Across states, the primary offense for 16 percent of the prison population is a drug conviction, weapons convictions are minimal, and immigration convictions are nonexistent. Conversely, in the federal system, drug offenses are the primary conviction for almost half (49 percent) of the prison population and immigration and weapons offenses account for another 25 percent.
Sending fewer people to prison for drug offenses could lead to meaningful reductions
Unlike any of the states, the federal prison system locks up a substantial number of people for drug offenses. Nearly one in three people in prison for a drug offense in the United States is held in the federal system. Thus, any efforts to reduce federal incarceration should start with drug offenses.
Much of the policy conversation at the federal level has focused on mandatory minimum sentences for drug trafficking, and the length of prison sentences in general. Cutting lengths of stay 50 percent for drug trafficking offenses would reduce the federal prison population 18 percent by 2023, compared with the baseline projection.
Far less attention has been paid to reducing admissions to prison for this population, despite the success that many states have had at diverting people arrested and convicted of drug offenses. This may be because 99.4 percent of people in BOP on a new commitment for a drug offense were convicted of trafficking. However, not all drug trafficking offenses are created equal, and less serious offenses can still result in long sentences.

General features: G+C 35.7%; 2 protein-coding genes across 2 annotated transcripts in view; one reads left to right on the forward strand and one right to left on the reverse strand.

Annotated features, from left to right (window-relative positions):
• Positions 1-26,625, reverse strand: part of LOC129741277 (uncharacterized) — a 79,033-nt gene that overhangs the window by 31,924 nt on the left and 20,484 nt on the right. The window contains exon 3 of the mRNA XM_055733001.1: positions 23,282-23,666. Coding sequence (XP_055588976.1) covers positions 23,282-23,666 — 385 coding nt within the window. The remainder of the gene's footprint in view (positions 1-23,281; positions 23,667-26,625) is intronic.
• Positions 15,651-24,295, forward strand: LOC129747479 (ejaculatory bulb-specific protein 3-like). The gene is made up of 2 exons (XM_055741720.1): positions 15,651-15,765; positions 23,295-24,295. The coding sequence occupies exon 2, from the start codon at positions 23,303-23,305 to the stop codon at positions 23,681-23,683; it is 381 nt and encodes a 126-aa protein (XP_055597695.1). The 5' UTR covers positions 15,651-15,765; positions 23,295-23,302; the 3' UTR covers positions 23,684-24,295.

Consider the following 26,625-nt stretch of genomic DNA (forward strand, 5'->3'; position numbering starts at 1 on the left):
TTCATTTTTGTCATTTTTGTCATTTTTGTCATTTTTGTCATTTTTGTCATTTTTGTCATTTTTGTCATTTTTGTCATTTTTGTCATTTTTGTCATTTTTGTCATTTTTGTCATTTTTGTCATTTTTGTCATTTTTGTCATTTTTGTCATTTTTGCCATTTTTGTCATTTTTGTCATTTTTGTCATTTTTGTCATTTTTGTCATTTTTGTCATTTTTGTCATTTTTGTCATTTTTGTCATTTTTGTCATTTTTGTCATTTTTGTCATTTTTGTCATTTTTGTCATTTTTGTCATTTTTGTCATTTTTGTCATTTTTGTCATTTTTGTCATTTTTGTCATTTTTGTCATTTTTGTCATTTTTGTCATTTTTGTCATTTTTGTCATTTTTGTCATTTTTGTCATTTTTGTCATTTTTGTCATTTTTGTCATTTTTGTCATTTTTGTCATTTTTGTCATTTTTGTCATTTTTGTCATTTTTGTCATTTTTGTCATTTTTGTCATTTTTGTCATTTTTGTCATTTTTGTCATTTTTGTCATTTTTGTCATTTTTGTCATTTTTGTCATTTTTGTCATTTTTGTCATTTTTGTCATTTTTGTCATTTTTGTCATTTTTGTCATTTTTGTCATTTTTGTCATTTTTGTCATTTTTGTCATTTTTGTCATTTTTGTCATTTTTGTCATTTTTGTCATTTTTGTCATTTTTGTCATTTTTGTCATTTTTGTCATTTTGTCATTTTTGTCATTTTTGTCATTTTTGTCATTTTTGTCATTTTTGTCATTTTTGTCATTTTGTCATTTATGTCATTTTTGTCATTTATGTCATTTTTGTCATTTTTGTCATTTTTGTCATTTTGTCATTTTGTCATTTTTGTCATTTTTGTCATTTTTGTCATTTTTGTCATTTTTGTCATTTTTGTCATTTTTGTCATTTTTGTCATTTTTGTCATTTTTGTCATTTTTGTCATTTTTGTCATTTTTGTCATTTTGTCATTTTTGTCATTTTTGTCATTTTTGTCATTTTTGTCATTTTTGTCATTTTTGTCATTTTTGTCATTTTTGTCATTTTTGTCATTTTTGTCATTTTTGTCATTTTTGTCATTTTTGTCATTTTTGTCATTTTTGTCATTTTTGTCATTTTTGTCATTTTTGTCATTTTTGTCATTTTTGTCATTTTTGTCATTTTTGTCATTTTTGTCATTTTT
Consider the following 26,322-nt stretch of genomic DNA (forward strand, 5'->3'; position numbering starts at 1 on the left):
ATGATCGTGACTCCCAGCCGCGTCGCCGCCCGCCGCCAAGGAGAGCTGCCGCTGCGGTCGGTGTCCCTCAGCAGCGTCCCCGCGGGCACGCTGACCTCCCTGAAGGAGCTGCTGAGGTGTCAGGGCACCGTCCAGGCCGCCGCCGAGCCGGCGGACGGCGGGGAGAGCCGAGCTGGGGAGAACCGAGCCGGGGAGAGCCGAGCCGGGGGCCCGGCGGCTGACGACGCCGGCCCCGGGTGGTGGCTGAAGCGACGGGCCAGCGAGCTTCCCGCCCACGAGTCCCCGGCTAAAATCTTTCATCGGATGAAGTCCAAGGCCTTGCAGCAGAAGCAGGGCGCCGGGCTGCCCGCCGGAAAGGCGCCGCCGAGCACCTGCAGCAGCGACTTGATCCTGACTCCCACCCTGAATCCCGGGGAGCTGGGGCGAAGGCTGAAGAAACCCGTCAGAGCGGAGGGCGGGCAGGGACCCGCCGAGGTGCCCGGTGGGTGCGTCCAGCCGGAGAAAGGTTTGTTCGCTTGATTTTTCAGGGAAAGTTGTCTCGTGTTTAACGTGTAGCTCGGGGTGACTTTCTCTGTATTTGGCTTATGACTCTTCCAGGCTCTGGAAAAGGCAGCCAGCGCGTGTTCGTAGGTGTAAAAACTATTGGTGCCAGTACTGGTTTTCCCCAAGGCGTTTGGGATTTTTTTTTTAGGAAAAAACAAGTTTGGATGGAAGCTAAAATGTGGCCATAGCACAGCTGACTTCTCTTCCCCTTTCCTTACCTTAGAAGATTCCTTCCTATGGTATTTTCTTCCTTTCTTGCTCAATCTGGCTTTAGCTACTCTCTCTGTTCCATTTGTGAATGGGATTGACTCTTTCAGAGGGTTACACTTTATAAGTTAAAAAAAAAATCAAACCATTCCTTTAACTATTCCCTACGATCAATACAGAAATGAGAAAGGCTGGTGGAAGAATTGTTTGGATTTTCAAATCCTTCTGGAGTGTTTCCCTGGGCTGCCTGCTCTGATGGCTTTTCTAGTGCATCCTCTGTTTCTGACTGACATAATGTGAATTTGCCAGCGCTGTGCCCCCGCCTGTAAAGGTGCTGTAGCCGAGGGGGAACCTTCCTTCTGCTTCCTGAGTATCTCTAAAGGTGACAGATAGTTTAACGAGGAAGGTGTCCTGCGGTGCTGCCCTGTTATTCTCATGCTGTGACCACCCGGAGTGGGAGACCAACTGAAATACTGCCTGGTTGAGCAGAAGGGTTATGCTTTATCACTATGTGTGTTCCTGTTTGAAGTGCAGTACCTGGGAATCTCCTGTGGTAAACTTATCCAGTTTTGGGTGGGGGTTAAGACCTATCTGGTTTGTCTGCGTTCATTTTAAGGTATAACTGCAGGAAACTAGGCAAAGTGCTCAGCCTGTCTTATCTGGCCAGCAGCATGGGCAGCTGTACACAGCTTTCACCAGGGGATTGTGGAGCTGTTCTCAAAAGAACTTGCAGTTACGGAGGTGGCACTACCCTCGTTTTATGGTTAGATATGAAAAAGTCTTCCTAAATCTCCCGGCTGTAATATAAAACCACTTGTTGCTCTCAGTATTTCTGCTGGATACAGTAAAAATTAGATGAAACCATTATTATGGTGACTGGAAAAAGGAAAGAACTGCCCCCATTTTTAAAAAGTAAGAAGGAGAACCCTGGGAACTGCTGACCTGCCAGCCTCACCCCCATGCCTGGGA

According to the US Sentencing Commission, while only 7 percent of those convicted of a drug offense received an enhanced sentence for playing an aggravating role, over half were convicted of an offense that carries a mandatory minimum penalty, and over one-third had such a penalty applied at sentencing. Further, sentence length for drug trafficking offenses is directly tied to mandatory minimum penalties, even if the offense of conviction does not itself carry a mandatory minimum penalty.
Congress and the president should also explore alternatives to prison if they want to meaningfully reduce the federal prison population. Indeed, cutting admissions in half for drug trafficking offenses would reduce the federal prison population by 17 percent.
Tackling admissions and lengths of stay for weapons, immigration, and violent offenses
Though drug offenses account for nearly half the federal prison population, other offenses also represent important drivers of the BOP population.
- Weapons offenses are the second most common offense type in the federal prison population. Cutting lengths of stay for weapons offenses in half would reduce the federal prison population 7 percent.
- Immigration is the third most common offense—making up 10 percent of the BOP population—but even a substantial policy change that halved admissions would only reduce the prison population 4 percent.
- Violent offenses, which are a primary driver of most state prison populations, barely register within the BOP. Cutting admissions for all violent offenses in half would reduce the prison population a mere 2 percent.
Federal system reforms should focus on drug offenses
Unlike in the states, drug offenses are a major driver of the federal prison system. Substantial reductions to the BOP population can be achieved by reforming sentencing law and policy for drug trafficking. Additionally, decreasing sentence lengths for weapons offenses can substantially reduce the federal prison population. Reforms that address both drug trafficking and weapons offenses, especially through a mix of incarceration alternatives and shorter lengths of stay, will have the greatest impact.